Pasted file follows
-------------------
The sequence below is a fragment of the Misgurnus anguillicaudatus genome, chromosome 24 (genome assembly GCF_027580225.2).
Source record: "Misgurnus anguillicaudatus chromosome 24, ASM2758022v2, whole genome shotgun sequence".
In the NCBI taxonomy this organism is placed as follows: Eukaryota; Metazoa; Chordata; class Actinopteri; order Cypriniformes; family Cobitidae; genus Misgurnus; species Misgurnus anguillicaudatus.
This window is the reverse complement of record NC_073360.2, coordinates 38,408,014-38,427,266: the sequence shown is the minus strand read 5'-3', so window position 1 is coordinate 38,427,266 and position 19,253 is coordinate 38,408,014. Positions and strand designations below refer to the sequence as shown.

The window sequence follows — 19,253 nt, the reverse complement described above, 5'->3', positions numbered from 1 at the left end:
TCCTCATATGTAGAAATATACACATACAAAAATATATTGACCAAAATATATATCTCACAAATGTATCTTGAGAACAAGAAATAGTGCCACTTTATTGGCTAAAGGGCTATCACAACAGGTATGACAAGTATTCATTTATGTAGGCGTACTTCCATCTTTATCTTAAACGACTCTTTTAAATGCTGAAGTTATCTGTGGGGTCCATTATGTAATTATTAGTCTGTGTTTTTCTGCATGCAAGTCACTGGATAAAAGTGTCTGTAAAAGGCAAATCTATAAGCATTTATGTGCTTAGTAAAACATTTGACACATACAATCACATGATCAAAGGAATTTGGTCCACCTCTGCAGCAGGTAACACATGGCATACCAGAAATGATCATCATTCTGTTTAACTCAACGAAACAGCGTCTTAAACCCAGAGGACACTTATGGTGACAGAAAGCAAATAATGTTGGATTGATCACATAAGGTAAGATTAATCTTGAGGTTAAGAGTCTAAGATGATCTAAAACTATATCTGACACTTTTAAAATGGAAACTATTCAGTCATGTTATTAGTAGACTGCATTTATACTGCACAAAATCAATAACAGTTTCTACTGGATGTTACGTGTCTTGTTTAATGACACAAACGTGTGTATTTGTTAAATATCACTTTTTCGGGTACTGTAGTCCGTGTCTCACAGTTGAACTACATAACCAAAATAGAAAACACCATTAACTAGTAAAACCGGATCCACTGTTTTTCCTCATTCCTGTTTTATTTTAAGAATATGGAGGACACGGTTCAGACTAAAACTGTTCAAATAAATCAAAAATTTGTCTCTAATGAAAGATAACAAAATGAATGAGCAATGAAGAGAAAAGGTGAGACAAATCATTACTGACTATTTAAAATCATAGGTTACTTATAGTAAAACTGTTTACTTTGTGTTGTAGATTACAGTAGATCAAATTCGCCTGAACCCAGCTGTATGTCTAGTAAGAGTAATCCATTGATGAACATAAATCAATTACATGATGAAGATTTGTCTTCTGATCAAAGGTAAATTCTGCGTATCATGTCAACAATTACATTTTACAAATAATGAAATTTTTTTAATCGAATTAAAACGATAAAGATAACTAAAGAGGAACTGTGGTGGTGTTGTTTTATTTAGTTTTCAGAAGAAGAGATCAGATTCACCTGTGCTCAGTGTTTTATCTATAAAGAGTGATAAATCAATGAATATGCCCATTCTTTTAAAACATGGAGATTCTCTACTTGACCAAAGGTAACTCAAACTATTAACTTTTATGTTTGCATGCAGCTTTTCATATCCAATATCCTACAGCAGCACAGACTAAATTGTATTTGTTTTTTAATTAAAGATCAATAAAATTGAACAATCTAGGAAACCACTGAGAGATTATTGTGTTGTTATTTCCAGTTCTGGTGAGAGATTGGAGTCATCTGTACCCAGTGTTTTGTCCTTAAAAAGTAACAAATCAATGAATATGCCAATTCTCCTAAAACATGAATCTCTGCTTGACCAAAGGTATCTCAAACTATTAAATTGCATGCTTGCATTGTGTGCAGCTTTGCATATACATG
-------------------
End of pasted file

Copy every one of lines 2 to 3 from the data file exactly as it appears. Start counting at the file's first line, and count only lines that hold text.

Source record: "Misgurnus anguillicaudatus chromosome 24, ASM2758022v2, whole genome shotgun sequence".
In the NCBI taxonomy this organism is placed as follows: Eukaryota; Metazoa; Chordata; class Actinopteri; order Cypriniformes; family Cobitidae; genus Misgurnus; species Misgurnus anguillicaudatus.